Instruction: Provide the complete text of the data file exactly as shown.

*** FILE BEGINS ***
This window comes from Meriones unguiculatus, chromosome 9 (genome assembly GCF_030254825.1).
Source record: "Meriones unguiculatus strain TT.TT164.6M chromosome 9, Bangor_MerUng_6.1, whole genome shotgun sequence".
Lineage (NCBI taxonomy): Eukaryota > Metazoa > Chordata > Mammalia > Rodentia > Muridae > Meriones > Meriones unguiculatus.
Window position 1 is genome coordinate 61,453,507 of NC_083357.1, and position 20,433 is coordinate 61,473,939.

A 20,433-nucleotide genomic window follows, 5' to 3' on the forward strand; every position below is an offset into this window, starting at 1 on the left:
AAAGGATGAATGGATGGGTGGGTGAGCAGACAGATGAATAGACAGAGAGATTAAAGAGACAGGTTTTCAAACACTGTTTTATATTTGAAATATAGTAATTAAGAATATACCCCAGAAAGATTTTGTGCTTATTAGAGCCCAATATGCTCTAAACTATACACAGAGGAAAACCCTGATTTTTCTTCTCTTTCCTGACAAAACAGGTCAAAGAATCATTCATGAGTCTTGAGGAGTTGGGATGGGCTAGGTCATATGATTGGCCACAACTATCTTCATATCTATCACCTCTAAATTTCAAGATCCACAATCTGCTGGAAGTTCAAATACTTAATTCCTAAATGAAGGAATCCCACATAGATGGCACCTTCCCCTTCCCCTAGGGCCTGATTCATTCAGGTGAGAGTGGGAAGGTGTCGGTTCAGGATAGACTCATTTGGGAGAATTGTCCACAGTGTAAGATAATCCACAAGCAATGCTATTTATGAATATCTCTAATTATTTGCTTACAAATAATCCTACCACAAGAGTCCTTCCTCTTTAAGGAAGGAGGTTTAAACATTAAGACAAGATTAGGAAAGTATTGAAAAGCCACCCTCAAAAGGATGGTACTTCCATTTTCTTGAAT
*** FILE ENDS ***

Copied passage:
This window comes from Meriones unguiculatus, chromosome 9 (genome assembly GCF_030254825.1).
Source record: "Meriones unguiculatus strain TT.TT164.6M chromosome 9, Bangor_MerUng_6.1, whole genome shotgun sequence".
Lineage (NCBI taxonomy): Eukaryota > Metazoa > Chordata > Mammalia > Rodentia > Muridae > Meriones > Meriones unguiculatus.
Window position 1 is genome coordinate 61,453,507 of NC_083357.1, and position 20,433 is coordinate 61,473,939.

A 20,433-nucleotide genomic window follows, 5' to 3' on the forward strand; every position below is an offset into this window, starting at 1 on the left:
AAAGGATGAATGGATGGGTGGGTGAGCAGACAGATGAATAGACAGAGAGATTAAAGAGACAGGTTTTCAAACACTGTTTTATATTTGAAATATAGTAATTAAGAATATACCCCAGAAAGATTTTGTGCTTATTAGAGCCCAATATGCTCTAAACTATACACAGAGGAAAACCCTGATTTTTCTTCTCTTTCCTGACAAAACAGGTCAAAGAATCATTCATGAGTCTTGAGGAGTTGGGATGGGCTAGGTCATATGATTGGCCACAACTATCTTCATATCTATCACCTCTAAATTTCAAGATCCACAATCTGCTGGAAGTTCAAATACTTAATTCCTAAATGAAGGAATCCCACATAGATGGCACCTTCCCCTTCCCCTAGGGCCTGATTCATTCAGGTGAGAGTGGGAAGGTGTCGGTTCAGGATAGACTCATTTGGGAGAATTGTCCACAGTGTAAGATAATCCACAAGCAATGCTATTTATGAATATCTCTAATTATTTGCTTACAAATAATCCTACCACAAGAGTCCTTCCTCTTTAAGGAAGGAGGTTTAAACATTAAGACAAGATTAGGAAAGTATTGAAAAGCCACCCTCAAAAGGATGGTACTTCCATTTTCTTGAAT